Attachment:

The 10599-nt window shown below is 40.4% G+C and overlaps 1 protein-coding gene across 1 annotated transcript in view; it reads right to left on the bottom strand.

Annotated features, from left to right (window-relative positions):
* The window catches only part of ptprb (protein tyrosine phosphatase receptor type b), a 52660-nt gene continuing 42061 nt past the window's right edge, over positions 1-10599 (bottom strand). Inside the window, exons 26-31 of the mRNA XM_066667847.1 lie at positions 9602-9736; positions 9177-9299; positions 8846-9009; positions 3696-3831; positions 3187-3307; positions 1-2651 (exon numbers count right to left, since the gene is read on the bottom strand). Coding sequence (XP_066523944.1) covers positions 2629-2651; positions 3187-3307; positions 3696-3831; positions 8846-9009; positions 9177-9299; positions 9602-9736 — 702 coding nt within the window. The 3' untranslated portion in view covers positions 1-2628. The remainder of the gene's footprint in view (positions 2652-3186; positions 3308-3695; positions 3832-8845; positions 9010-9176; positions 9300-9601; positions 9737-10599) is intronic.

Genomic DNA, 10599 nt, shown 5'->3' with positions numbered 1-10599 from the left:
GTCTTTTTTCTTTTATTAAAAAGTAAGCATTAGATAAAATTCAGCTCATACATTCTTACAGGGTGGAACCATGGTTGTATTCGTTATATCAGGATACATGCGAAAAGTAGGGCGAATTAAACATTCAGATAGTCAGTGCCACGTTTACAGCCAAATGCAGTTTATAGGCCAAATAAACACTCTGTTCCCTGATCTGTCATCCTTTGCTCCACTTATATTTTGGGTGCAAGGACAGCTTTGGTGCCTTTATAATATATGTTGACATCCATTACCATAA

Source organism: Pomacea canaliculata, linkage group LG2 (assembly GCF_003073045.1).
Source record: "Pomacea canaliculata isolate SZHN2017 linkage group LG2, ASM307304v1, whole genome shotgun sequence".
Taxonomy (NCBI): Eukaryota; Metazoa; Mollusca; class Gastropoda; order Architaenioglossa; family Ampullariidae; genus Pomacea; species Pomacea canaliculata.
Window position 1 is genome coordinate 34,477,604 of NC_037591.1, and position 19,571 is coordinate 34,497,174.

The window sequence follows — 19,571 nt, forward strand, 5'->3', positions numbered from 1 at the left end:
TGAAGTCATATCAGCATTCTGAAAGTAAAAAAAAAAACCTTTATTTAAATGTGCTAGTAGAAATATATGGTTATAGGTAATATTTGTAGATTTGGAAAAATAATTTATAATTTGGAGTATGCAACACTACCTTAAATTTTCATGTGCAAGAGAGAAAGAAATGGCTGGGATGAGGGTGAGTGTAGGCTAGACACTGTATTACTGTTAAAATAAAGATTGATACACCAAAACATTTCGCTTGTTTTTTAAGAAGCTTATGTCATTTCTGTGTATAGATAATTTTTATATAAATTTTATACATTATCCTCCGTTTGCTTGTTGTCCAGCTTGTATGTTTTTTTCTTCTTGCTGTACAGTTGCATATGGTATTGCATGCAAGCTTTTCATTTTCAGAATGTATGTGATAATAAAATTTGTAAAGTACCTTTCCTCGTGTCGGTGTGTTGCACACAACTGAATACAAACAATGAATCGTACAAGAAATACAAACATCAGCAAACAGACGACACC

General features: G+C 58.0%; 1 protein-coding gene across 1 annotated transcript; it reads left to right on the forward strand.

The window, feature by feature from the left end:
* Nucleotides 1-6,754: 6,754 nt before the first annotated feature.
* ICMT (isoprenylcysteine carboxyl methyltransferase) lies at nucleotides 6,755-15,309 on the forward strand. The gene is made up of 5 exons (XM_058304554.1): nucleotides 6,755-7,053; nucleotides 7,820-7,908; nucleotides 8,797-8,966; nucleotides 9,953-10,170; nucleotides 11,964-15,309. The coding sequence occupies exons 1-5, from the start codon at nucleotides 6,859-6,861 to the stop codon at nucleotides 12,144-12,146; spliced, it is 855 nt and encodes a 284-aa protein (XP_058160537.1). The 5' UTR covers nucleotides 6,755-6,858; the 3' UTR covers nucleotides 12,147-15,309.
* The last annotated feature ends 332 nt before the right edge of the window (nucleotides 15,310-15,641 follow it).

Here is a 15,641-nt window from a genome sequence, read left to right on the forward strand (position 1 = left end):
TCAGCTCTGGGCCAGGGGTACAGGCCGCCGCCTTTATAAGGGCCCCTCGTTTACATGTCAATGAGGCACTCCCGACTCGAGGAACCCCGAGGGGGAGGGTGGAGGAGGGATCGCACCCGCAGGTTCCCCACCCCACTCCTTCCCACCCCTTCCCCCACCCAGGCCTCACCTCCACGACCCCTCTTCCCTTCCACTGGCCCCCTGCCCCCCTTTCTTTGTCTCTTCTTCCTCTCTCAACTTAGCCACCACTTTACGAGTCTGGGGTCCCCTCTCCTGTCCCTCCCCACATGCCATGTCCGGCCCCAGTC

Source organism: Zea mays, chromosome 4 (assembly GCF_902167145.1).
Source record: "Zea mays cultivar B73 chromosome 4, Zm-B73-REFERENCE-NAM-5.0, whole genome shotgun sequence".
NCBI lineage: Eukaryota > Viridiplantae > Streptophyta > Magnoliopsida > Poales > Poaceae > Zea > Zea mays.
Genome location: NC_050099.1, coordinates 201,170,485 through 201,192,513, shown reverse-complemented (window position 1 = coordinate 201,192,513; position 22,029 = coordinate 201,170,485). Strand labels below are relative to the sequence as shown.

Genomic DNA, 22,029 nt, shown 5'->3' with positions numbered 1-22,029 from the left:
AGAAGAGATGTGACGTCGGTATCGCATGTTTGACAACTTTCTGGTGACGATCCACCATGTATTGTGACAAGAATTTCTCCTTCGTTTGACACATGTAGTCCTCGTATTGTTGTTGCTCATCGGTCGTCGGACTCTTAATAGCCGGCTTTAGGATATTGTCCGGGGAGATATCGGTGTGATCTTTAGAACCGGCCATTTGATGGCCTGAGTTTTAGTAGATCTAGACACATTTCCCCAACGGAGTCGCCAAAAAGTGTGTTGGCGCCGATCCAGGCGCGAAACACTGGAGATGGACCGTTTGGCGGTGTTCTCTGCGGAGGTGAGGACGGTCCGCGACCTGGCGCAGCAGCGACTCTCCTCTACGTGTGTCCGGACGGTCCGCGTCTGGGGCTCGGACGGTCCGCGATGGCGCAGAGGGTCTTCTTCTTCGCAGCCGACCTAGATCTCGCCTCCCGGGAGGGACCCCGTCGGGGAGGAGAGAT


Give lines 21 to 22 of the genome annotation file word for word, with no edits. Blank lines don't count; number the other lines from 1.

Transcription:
NCBI lineage: Eukaryota > Viridiplantae > Streptophyta > Magnoliopsida > Poales > Poaceae > Zea > Zea mays.
Genome location: NC_050099.1, coordinates 201,170,485 through 201,192,513, shown reverse-complemented (window position 1 = coordinate 201,192,513; position 22,029 = coordinate 201,170,485). Strand labels below are relative to the sequence as shown.